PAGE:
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2018 Fregly Interdisciplinary Symposium: Mosquito borne illnesses in the Americas: Symposium speakers

This guide describes events related to the first symposium on mosquito borne illlnesses.

Dr. Chelsea Smartt


Dr. Chelsea T. Smartt is a Molecular Biologist with twenty five years of experience working in the field of mosquito molecular biology. Her research at the Florida Medical Entomology Laboratory has involved studying the molecular interactions of a number of arboviruses, such as West Nile, dengue, chikungunya and Zika viruses, with their competent mosquito vectors.  Since 2015, Dr. Smartt and her team have traveled extensively in Brazil, setting up collaborations and collecting mosquitoes in order to study the mechanisms controlling the recent outbreak of these mosquito borne-viral diseases. Dr. Smartt’s recent research efforts include being the first to isolate Zika virus from eggs of the Asian tiger mosquito, Aedes albopictus, which were collected in Bahia, Brazil in 2015 and being the first to experimentally infect a population of the Southern house mosquito, Culex quinquefasciatus, collected in Florida with Zika virus.  Presently, Dr. Smartt is an Associate Professor in the Department of Entomology and Nematology at the University of Florida, stationed at the Florida Medical Entomology Laboratory in Vero Beach, FL.

Dr. Gordon Patterson

Gordon M. Patterson is a professor of history at Florida Tech, where he has taught since 1981. In addition to his work at Florida Tech, he holds an appointment as a Vector Historian at the Center for Vector Biology at Rutgers University.  Before coming to Florida, Professor Patterson was a  lecturer the University of Maryland from 1974 until 1981,  and an  instructor  at  UCLA in 1973.  He holds two graduate-level degrees from UCLA, as well as a BS from Northwestern University.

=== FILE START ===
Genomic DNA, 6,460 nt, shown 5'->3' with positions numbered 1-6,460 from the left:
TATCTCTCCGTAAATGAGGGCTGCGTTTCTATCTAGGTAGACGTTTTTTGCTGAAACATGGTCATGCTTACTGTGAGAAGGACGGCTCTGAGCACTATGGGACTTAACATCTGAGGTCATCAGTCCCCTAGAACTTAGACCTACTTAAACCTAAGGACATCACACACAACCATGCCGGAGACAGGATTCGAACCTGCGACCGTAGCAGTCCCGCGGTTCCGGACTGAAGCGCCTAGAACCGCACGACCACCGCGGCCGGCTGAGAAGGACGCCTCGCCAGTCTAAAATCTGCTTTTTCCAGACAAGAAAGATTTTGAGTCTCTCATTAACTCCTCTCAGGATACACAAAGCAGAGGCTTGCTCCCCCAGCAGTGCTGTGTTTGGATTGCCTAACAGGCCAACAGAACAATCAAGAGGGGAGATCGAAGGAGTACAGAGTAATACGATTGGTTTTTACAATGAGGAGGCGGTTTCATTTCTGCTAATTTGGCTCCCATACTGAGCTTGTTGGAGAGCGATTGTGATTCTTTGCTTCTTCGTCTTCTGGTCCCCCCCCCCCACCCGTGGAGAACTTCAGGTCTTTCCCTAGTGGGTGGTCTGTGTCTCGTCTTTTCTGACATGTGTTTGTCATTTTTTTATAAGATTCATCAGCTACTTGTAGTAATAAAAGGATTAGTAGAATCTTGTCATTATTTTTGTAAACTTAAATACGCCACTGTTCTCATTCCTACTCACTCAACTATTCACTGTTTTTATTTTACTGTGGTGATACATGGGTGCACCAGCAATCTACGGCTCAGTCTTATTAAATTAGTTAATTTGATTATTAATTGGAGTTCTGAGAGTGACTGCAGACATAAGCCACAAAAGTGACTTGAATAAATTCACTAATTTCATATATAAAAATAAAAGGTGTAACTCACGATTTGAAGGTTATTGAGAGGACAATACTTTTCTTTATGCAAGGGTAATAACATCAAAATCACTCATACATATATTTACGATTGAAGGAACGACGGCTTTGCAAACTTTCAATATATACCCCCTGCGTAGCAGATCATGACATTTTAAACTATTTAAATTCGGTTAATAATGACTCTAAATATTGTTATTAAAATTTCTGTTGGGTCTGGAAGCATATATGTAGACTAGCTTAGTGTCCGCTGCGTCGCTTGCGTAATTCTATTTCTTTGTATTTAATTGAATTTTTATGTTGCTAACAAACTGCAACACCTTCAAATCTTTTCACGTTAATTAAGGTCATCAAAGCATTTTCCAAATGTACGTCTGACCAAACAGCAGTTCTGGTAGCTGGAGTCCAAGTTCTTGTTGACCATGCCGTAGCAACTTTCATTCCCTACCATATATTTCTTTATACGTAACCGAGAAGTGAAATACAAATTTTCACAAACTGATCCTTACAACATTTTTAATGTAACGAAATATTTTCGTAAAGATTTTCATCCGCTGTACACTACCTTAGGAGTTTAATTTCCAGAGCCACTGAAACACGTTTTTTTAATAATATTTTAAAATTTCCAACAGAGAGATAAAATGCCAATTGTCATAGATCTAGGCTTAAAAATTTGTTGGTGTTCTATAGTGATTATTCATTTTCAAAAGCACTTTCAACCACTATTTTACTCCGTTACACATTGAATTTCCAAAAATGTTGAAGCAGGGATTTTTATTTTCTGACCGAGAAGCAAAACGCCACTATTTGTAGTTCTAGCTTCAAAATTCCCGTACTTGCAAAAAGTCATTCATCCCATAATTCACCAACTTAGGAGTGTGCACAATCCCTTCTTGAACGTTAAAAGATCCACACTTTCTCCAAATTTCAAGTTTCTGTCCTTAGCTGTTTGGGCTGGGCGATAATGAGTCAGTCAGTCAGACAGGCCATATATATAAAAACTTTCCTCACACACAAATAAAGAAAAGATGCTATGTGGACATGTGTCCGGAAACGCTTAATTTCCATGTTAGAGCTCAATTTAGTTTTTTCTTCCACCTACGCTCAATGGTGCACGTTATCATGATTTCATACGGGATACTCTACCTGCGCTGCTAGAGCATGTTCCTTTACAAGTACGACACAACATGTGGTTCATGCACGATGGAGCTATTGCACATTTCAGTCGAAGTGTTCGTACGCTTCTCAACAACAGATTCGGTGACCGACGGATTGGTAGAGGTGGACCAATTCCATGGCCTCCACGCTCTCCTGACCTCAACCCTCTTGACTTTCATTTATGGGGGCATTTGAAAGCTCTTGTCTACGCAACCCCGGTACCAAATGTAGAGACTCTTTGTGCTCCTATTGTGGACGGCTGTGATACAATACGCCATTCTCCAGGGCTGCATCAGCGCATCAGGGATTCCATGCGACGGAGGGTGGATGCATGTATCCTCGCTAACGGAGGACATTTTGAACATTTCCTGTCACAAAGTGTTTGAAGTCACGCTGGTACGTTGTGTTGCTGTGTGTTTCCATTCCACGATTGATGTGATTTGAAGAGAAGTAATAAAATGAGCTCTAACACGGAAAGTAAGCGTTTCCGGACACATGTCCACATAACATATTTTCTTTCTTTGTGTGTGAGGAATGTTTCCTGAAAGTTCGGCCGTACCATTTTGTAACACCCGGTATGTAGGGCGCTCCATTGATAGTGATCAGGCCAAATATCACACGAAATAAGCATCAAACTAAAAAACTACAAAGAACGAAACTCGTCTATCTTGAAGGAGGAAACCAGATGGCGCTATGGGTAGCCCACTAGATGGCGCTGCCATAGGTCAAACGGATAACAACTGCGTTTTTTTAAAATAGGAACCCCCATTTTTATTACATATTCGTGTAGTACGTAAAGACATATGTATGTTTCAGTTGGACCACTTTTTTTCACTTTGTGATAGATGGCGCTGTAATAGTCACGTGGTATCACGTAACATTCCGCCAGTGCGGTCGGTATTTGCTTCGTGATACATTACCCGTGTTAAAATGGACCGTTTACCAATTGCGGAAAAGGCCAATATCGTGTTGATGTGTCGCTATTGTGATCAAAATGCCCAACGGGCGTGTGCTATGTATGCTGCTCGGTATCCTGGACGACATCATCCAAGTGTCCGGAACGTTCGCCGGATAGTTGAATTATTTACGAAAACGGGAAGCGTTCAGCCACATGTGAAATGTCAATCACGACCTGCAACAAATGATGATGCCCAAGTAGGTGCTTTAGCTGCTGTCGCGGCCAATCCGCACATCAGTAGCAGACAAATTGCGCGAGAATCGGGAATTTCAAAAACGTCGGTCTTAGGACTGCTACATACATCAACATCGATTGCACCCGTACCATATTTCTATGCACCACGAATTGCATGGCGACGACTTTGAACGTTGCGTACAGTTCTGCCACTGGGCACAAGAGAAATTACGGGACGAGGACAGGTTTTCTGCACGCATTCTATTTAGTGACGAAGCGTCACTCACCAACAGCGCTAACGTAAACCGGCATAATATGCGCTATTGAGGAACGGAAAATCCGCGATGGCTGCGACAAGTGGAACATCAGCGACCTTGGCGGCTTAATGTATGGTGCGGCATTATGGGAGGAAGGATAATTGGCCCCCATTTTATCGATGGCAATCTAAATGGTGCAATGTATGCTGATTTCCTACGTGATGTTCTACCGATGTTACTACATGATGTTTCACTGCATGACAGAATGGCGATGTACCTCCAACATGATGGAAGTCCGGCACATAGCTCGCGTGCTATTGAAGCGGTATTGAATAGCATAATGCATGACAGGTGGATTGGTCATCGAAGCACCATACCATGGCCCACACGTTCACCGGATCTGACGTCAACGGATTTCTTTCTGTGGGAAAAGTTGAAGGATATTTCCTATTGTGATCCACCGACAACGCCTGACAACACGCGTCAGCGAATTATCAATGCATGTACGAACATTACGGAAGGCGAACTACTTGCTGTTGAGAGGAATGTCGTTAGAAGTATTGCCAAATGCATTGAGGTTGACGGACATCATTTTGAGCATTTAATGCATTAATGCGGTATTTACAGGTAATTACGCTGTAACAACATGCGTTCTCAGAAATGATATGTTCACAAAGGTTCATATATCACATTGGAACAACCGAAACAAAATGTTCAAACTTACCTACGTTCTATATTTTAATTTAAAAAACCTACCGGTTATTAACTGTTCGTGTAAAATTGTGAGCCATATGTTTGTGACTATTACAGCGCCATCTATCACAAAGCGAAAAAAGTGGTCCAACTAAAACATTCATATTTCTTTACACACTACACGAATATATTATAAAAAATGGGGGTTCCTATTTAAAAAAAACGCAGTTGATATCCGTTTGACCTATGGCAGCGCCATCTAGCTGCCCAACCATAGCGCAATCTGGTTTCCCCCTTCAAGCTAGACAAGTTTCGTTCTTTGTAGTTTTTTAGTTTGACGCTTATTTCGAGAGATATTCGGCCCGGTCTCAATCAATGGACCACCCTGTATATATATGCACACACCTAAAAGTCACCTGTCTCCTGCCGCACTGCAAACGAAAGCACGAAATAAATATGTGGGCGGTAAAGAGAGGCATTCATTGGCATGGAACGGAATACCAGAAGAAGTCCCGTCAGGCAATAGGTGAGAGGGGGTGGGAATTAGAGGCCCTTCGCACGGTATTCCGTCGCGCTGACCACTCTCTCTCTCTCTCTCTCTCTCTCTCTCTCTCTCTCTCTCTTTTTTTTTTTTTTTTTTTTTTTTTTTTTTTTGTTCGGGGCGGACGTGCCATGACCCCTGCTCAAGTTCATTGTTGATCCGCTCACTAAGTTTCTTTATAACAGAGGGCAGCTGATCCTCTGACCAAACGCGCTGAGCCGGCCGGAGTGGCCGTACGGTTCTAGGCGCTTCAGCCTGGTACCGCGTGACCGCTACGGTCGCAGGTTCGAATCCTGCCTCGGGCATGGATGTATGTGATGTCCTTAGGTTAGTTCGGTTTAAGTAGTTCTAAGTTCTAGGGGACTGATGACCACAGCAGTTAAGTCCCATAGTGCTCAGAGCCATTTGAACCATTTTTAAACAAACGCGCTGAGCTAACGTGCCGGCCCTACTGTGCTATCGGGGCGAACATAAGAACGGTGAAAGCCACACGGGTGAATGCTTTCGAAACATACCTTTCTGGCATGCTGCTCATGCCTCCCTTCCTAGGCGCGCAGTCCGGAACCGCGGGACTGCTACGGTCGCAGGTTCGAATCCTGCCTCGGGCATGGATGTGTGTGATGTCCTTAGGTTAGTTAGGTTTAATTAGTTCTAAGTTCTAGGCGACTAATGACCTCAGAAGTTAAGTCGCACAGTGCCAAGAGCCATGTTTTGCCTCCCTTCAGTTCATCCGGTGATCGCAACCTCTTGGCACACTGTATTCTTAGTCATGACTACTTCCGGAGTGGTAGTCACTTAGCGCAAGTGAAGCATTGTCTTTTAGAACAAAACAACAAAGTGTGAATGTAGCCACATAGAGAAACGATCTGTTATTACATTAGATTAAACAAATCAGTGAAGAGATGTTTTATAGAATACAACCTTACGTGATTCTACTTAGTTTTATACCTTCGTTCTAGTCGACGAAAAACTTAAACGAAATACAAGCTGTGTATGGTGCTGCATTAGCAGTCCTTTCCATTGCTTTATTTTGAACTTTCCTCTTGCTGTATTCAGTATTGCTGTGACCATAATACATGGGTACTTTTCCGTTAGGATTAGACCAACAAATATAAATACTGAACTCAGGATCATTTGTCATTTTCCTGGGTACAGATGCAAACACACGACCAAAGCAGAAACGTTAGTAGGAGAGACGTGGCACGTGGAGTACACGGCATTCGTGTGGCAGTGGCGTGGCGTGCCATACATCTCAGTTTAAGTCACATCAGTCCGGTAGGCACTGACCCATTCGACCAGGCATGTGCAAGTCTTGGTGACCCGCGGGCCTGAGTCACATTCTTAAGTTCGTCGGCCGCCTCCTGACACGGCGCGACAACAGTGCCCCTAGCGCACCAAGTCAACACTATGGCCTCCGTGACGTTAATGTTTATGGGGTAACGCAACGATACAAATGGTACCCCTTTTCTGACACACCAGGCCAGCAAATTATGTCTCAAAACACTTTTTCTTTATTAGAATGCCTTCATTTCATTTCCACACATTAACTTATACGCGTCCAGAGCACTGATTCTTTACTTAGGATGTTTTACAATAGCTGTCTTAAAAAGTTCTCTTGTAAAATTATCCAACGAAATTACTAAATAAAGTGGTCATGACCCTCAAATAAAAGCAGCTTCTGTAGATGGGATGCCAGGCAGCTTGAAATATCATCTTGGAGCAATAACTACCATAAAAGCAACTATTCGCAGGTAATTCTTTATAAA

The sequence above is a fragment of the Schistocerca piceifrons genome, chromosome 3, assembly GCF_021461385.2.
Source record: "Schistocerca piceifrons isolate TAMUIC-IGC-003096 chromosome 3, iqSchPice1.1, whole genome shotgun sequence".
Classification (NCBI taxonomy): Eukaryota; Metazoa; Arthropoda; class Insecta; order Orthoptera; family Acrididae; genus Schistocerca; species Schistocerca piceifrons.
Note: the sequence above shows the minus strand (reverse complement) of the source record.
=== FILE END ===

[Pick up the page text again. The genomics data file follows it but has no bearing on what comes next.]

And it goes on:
Patterson spent eight years in Europe working in Vienna and Heidelberg.  He held a Fulbright Fellowship at the University of Heidelberg and received a Fulbright Travel grant for work in Malaysia and Indonesia.

At Florida Tech, Patterson has received the faculty excellence award for service; the faculty excellence award for teaching;  as well as the Sustained Commitment to Student Life Award; the Florida Tech Student Alumni Award for Outstanding Teaching; the Lamda Chi Alpha fraternity Outstanding Faculty Award and the Alpha Pi Foundation Chapter Award for Excellence in Teaching.

Professor Patterson has written numerous articles.  In 2004, the University of Florida Press published Patterson’s The Mosquito Wars: A History of Mosquito Control in Florida.  In April 2009, Rutgers University Press published Patterson’s The Mosquito Crusades: A History of the American Anti-mosquito movement from the Reed Commission to the First Earth Day.  In 2010 Professor Patterson received the Presidential Award from the American Mosquito Control Association and in April 2014 he was invited to lead the Department of Molecular Biology and Immunology seminar at the Bloomberg School of Public Health at Johns Hopkins University. This past March Professor Patterson was invited to deliver the keynote address at the U.S. Department of Defense’s Triannual Workshop on vector-borne diseases.

Dr. Phil Lounibos


Dr. Phil Lounibos, Distinguished Professor Emeritus, earned a BS in biology from the University of Notre Dame in 1969.  He then completed a Ph.D. in biology from Harvard in 1974.  From 1974 to 1977, he served as the head of the Coastal Research Station of the International Centre of Insect Physiology and Ecology in Mombasa, Kenya.  In 1977, he moved to the Florida Medical Entomology Lab in Vero Beach, Florida, where he studied the ecology of dengue and malaria vectors, especially in the New World tropics, and the biology of invasive mosquitoes.  He retired in 2017. 


Capt. Jeffrey D. Stancil

Capt. Jeff Stancil is a medical entomologist for the United States Navy.  He has worked extensively in the vector borne disease field on projects ranging from emerging pathogen research in the Amazon to assisting in the establishment of malaria, dengue, Zika, and leishmaniasis control programs around the world with partner nations such as Haiti, Peru, Sao Tome, Liberia, Afghanistan and Iraq. Additionally, he has worked in the humanitarian assistance realm as a responder to the Haiti earthquake in 2010 as well as extensive work throughout Central and South America and the Caribbean onboard the hospital ship USNS COMFORT.  Capt. Stancil currently serves as a liaison officer to the United States Department of Agriculture’s Center for Medical, Agricultural, and Veterinary Entomology in Gainesville, Florida. 



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